Zoe Ansari's real name was Zal Hasnain Naqvi. He was born on February 6, 1925 in Saharanpur, Uttar Pradesh and came from a religious family, and thus, at his home religious education was the norm. After home education, Ansari took admission in the Masbia College, Meerut. Here they also gained access to Arabic and Persian languages. He as attached to Urdu from the very beginning, but continued to consider his education incomplete, so he turned his attention to English After matriculation, there were no conditions for him to study comfortably, so he started working in newspapers. When he came to Delhi, he became a associated with the daily newspaper ‘Ansari Nama’. Marxism was gaining momentum. A weekly newspaper of the time, "Qaumi Jang", edited by Syed Sibt Hassan, was a Communist Party newspaper. When Sibte Hassan went to the United States in 1946, Z. Ansari joined the editorial board. Then, the Freedom Movement of India picked up, in which the Communist Party was also heavily involved. The condition of the progressives at that time was not such that if they went to jail, their children could be taken care of. Therefore, Z. Ansari was released from jail after reconciliation with the government, but his party was unhappy with his action. Then he turned to journalism and joined the daily Inqilab in Bombay. Along with Meera Ji, Akhtar-ul-Iman and Madhu Sudan they published a literary magazine "Khayal". It is said that Z. Ansari used to say poetry but he was stopped by his brother. He also wrote comic columns during the revolution, which were well received. As he also realized that his education still had some gaps, so he continued to increase his academic ability on his own. Especially focused on English and wrote a remarkable book on Bernard Shaw.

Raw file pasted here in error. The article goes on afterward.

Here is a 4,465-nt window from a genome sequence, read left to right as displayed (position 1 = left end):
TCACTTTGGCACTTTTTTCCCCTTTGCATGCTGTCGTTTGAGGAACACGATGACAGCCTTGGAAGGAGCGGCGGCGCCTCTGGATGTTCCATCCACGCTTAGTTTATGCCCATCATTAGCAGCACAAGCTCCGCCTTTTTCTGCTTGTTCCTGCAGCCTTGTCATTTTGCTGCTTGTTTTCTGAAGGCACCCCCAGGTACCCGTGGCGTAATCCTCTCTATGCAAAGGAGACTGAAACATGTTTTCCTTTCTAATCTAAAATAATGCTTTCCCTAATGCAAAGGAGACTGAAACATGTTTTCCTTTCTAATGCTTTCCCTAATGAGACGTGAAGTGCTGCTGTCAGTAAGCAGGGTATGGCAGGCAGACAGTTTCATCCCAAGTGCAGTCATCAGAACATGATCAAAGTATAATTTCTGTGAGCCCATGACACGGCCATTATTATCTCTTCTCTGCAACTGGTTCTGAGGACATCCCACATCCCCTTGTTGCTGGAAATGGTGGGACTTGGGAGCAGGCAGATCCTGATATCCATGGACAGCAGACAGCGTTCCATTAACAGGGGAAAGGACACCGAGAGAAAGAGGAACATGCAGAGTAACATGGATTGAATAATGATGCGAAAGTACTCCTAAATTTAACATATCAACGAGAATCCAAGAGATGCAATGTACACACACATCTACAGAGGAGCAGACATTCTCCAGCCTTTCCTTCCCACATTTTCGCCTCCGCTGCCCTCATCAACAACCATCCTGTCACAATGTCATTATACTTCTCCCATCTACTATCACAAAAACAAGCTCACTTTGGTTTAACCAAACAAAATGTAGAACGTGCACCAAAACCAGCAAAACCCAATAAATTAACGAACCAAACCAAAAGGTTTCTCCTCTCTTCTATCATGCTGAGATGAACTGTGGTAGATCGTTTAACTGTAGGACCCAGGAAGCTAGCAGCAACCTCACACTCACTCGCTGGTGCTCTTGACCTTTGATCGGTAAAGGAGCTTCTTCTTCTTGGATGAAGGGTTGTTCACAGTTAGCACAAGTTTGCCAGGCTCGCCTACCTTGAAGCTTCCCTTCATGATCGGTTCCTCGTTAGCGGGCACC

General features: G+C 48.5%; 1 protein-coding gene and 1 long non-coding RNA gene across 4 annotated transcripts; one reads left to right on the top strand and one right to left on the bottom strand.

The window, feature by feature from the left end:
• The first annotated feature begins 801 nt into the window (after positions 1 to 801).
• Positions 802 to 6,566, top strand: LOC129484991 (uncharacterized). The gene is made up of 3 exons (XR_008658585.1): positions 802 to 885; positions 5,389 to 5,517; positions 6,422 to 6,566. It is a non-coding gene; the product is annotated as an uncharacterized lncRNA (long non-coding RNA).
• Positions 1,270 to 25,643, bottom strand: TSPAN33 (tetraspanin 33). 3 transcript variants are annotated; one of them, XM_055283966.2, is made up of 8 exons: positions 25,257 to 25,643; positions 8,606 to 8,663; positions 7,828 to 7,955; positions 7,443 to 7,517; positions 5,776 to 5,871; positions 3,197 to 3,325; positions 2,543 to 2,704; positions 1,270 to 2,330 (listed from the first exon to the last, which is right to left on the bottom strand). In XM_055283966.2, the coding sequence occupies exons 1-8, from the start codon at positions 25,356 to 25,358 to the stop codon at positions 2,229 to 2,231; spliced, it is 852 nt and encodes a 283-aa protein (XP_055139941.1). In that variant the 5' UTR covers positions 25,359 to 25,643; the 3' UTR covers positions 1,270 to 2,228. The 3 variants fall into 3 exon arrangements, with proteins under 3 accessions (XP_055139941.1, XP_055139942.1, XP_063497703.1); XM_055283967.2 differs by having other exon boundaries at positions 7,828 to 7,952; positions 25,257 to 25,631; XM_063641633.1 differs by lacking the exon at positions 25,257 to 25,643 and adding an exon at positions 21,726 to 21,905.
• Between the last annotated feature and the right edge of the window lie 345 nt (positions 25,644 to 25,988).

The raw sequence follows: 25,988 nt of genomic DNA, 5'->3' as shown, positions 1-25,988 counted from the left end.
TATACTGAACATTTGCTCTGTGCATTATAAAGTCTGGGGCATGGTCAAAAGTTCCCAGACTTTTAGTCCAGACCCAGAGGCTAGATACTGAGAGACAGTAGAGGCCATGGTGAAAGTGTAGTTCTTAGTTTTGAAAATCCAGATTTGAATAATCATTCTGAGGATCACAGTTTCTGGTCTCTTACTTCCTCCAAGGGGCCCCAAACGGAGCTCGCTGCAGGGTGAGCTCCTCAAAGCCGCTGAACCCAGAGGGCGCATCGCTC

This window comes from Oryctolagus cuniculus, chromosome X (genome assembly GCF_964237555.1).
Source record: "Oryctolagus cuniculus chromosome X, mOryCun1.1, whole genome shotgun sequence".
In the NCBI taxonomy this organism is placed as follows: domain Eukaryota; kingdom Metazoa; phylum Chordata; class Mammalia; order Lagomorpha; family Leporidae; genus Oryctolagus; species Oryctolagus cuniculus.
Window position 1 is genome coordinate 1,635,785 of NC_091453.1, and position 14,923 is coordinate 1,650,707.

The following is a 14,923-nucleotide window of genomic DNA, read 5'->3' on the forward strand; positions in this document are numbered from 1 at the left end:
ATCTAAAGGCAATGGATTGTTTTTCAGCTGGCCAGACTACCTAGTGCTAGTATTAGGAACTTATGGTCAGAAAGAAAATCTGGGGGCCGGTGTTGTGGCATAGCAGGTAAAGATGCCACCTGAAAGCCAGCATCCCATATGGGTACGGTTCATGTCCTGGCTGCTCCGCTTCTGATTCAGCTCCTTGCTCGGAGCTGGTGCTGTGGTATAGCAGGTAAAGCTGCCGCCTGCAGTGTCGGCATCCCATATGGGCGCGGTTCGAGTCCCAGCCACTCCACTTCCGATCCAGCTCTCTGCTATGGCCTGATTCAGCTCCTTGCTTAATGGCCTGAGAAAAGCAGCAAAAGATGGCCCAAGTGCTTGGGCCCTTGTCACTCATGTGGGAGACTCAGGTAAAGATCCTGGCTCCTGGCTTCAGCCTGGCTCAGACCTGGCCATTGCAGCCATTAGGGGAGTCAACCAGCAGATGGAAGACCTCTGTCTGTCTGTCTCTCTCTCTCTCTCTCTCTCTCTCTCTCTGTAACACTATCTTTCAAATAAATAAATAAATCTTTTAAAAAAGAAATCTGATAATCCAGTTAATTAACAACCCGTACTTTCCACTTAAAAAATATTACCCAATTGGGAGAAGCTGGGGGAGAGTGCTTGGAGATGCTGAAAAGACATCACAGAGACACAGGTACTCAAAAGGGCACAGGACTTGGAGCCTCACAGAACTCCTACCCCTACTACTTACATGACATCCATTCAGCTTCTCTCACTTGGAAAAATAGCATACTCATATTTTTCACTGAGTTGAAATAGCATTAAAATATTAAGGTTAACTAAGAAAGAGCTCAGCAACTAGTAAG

He was also associated with the administration of "Shahrah" after the partition of the country. Once upon a time, Yousuf Dehlavi gave Ansari the responsibility of editing the weekly magazine "Aaina" which became famous all over India in a short time, but unfortunately the magazine was stopped because of financially constraints. Ansari’s financial condition was not too good as well. Now he was invited by Moscow to work at the translation center. Z Ansari mastered the Russian language. He translated several books. Compiled Urdu Russian Dictionary. Everything he did in Moscow is very important in terms of quality. He also received his doctorate there. He then started teaching Russian at Bombay University. He did research work on Maulana Azad, Ghalib, Mir, Khusrow, Iqbal and Anis.
The above description suggests that Ansari was simultaneously a translator, lexicographer, researcher, journalist, and to some extent a literary critic. He was also a great speaker. His speech was very influential which saw is popularity grow immensely. Considering the details of his speech, it may come as a surprise that he translated 38 books into English, Persian and Russian into Urdu. He also published selected works of Karl Marx in Urdu and English. He also translated novels by Dostoevsky, Chekhov, and Pushkin. Also, translated modern Russian poetry into Urdu.
He also brought to fore Ghalib's Persian Masnavi in Urdu. Compiled Masnavi of Amir Khosrow. He compiled two collections of Ghalib and Amir Khosrow in Russian. He also translated a selection of Russian stories into Urdu. Other books that have come to light are important, such as "Masnavi Ka Safarnama", "Kant Ki Zaban", "Kahi An-kahi", "Kitab Shinasi", "Iqbal Ki Talash", " Ghalib Shinasi ", "Communism Aur Mazhab", "Waraq-Waraq" etc. He published a collection of literary and critical essays entitled “Zaban-o-Bayan”. He was married twice, firstly with a Muslim woman with whom he had one child, and second with a Hindu woman.
Ansari was a sensitive and informed man. There was sobriety in their conversation too. He used to feel tenderness while visiting shrines and imams, which has also been observed by Raqim al-Huroof. But in his last years, Ansari became ill and his illness lasted a long time. He died on January 31, 1991 in Bombay. But his memories and his works are enough to keep him alive forever.